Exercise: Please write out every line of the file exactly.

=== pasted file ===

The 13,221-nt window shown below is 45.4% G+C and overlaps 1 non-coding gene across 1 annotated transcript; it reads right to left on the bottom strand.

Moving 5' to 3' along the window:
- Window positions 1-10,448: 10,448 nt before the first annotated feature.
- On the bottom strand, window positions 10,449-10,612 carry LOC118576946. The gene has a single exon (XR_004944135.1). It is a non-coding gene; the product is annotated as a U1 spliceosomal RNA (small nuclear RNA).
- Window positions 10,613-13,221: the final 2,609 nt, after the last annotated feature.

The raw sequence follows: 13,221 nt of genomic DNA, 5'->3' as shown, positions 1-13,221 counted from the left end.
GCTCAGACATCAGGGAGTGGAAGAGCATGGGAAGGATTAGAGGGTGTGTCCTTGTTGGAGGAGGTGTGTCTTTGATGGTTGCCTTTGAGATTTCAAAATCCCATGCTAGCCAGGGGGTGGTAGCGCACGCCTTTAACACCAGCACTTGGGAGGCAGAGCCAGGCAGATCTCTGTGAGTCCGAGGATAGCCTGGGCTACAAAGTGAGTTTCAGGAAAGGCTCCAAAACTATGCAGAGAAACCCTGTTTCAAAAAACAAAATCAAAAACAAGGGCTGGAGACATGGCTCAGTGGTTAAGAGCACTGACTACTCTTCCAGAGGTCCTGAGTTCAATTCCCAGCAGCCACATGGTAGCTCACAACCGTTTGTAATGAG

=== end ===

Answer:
The 13,221-nt window shown below is 45.4% G+C and overlaps 1 non-coding gene across 1 annotated transcript; it reads right to left on the bottom strand.

Moving 5' to 3' along the window:
- Window positions 1-10,448: 10,448 nt before the first annotated feature.
- On the bottom strand, window positions 10,449-10,612 carry LOC118576946. The gene has a single exon (XR_004944135.1). It is a non-coding gene; the product is annotated as a U1 spliceosomal RNA (small nuclear RNA).
- Window positions 10,613-13,221: the final 2,609 nt, after the last annotated feature.

The raw sequence follows: 13,221 nt of genomic DNA, 5'->3' as shown, positions 1-13,221 counted from the left end.
GCTCAGACATCAGGGAGTGGAAGAGCATGGGAAGGATTAGAGGGTGTGTCCTTGTTGGAGGAGGTGTGTCTTTGATGGTTGCCTTTGAGATTTCAAAATCCCATGCTAGCCAGGGGGTGGTAGCGCACGCCTTTAACACCAGCACTTGGGAGGCAGAGCCAGGCAGATCTCTGTGAGTCCGAGGATAGCCTGGGCTACAAAGTGAGTTTCAGGAAAGGCTCCAAAACTATGCAGAGAAACCCTGTTTCAAAAAACAAAATCAAAAACAAGGGCTGGAGACATGGCTCAGTGGTTAAGAGCACTGACTACTCTTCCAGAGGTCCTGAGTTCAATTCCCAGCAGCCACATGGTAGCTCACAACCGTTTGTAATGAG